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Regarding parent-teacher conferences and the world at large

Translation by Yehoshua Siskin

We are the height of parent-teacher school conferences. These days are consequential for teachers, parents, and students. Here is a pertinent point from this week's Torah portion, parashat Behar.

The Parasha describes someone whose financial condition has begun to deteriorate, when we are commanded: "And you shall support him." In other words, we must pay attention and help him from the start so that he does not reach financial ruin. Rashi writes that this is like a donkey carrying a heavy load. If the load begins to sway a little while on the donkey's back, one person can stabilize it. But once it falls to the ground, not even five people will be able to put it back in place.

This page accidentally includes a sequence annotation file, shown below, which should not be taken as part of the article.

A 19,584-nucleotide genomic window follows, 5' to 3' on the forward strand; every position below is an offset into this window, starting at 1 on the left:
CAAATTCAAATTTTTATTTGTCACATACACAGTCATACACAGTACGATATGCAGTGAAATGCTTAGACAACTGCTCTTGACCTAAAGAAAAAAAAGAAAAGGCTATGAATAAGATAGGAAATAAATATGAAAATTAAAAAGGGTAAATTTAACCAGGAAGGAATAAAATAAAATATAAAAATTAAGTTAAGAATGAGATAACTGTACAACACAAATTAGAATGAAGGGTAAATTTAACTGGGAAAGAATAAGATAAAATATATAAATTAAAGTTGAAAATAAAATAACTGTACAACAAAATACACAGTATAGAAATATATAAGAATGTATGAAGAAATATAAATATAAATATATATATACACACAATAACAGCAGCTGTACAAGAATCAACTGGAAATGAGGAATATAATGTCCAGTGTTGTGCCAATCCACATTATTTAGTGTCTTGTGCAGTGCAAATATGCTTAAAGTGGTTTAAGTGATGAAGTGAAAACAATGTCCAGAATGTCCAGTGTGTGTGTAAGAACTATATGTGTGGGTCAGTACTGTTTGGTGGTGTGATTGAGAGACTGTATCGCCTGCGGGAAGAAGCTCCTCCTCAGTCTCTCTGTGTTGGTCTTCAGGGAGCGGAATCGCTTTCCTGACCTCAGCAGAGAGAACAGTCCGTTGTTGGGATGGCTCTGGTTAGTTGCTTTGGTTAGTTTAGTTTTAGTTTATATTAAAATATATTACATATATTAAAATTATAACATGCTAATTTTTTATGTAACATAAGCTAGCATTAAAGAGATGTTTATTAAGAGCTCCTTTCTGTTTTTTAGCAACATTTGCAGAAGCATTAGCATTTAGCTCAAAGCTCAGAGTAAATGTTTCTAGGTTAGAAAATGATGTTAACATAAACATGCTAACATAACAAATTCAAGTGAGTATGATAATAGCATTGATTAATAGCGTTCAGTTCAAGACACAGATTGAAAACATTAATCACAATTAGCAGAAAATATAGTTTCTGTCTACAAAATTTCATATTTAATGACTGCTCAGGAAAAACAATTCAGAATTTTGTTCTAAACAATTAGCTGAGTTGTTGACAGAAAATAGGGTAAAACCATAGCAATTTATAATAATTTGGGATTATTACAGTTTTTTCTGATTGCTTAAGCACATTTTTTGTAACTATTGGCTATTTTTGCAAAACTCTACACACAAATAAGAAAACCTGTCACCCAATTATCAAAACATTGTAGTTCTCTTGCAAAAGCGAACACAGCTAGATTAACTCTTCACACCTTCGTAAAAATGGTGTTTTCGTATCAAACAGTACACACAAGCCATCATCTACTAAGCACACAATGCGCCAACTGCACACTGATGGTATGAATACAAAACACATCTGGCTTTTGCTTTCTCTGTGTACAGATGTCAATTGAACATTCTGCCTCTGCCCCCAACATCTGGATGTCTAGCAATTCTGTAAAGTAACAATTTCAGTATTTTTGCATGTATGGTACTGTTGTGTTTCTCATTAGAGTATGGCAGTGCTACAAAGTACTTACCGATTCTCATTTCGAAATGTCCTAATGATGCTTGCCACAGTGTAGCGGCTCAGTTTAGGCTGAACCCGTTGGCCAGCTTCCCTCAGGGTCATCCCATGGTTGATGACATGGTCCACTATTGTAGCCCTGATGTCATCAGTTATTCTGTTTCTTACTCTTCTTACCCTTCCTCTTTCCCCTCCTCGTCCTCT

Our commentators explain that this principle is also relevant to education. We need to identify problems at their inception and address them with wisdom before it's too late. When a young person begins to go downhill and is identified as an at-risk student, he suddenly receives lots of special attention, counseling, and pampering. What would have happened had he received such attention a year earlier, if signs of distress had been recognized and he had received support at that time?

Not only in the area of education is it worthwhile to recognize problems at an early stage. This is also true regarding marriage (when there are initial signs of tension it's preferable to go for counseling and not to wake up only after an explosion), and it is true regarding all kinds of emotional crises that would have been better treated prior to worsening, as well as physical ailments and diseases that are less severe when caught in their early stages. "And you shall support him" - early, in advance, before it's too late.

The parasha calls upon us to be aware, to listen, to open our eyes in relation to ourselves and to our children, to others and to the world at large: What are the little fissures visible around us and what are we going to do about them?


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